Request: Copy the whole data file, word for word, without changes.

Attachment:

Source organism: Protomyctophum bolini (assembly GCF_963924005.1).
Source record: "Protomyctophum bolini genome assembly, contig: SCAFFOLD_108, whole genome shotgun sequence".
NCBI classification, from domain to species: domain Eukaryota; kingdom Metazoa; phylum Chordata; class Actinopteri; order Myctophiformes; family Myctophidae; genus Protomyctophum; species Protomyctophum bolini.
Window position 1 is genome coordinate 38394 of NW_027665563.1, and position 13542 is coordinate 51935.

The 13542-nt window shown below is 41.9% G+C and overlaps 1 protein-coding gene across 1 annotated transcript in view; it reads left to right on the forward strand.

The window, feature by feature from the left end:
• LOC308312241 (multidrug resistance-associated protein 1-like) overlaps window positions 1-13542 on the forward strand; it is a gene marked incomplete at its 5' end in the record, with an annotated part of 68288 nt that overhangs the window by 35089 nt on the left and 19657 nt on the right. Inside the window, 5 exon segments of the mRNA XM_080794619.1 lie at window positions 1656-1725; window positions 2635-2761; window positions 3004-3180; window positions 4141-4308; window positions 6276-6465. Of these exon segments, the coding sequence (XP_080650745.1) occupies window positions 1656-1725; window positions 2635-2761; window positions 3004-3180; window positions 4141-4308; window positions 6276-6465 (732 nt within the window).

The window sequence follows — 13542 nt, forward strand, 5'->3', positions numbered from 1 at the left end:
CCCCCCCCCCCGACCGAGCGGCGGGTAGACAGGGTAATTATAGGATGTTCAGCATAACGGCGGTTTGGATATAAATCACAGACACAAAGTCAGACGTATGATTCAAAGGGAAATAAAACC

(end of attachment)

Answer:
Source organism: Protomyctophum bolini (assembly GCF_963924005.1).
Source record: "Protomyctophum bolini genome assembly, contig: SCAFFOLD_108, whole genome shotgun sequence".
NCBI classification, from domain to species: domain Eukaryota; kingdom Metazoa; phylum Chordata; class Actinopteri; order Myctophiformes; family Myctophidae; genus Protomyctophum; species Protomyctophum bolini.
Window position 1 is genome coordinate 38394 of NW_027665563.1, and position 13542 is coordinate 51935.

The 13542-nt window shown below is 41.9% G+C and overlaps 1 protein-coding gene across 1 annotated transcript in view; it reads left to right on the forward strand.

The window, feature by feature from the left end:
• LOC308312241 (multidrug resistance-associated protein 1-like) overlaps window positions 1-13542 on the forward strand; it is a gene marked incomplete at its 5' end in the record, with an annotated part of 68288 nt that overhangs the window by 35089 nt on the left and 19657 nt on the right. Inside the window, 5 exon segments of the mRNA XM_080794619.1 lie at window positions 1656-1725; window positions 2635-2761; window positions 3004-3180; window positions 4141-4308; window positions 6276-6465. Of these exon segments, the coding sequence (XP_080650745.1) occupies window positions 1656-1725; window positions 2635-2761; window positions 3004-3180; window positions 4141-4308; window positions 6276-6465 (732 nt within the window).

The window sequence follows — 13542 nt, forward strand, 5'->3', positions numbered from 1 at the left end:
CCCCCCCCCCCGACCGAGCGGCGGGTAGACAGGGTAATTATAGGATGTTCAGCATAACGGCGGTTTGGATATAAATCACAGACACAAAGTCAGACGTATGATTCAAAGGGAAATAAAACC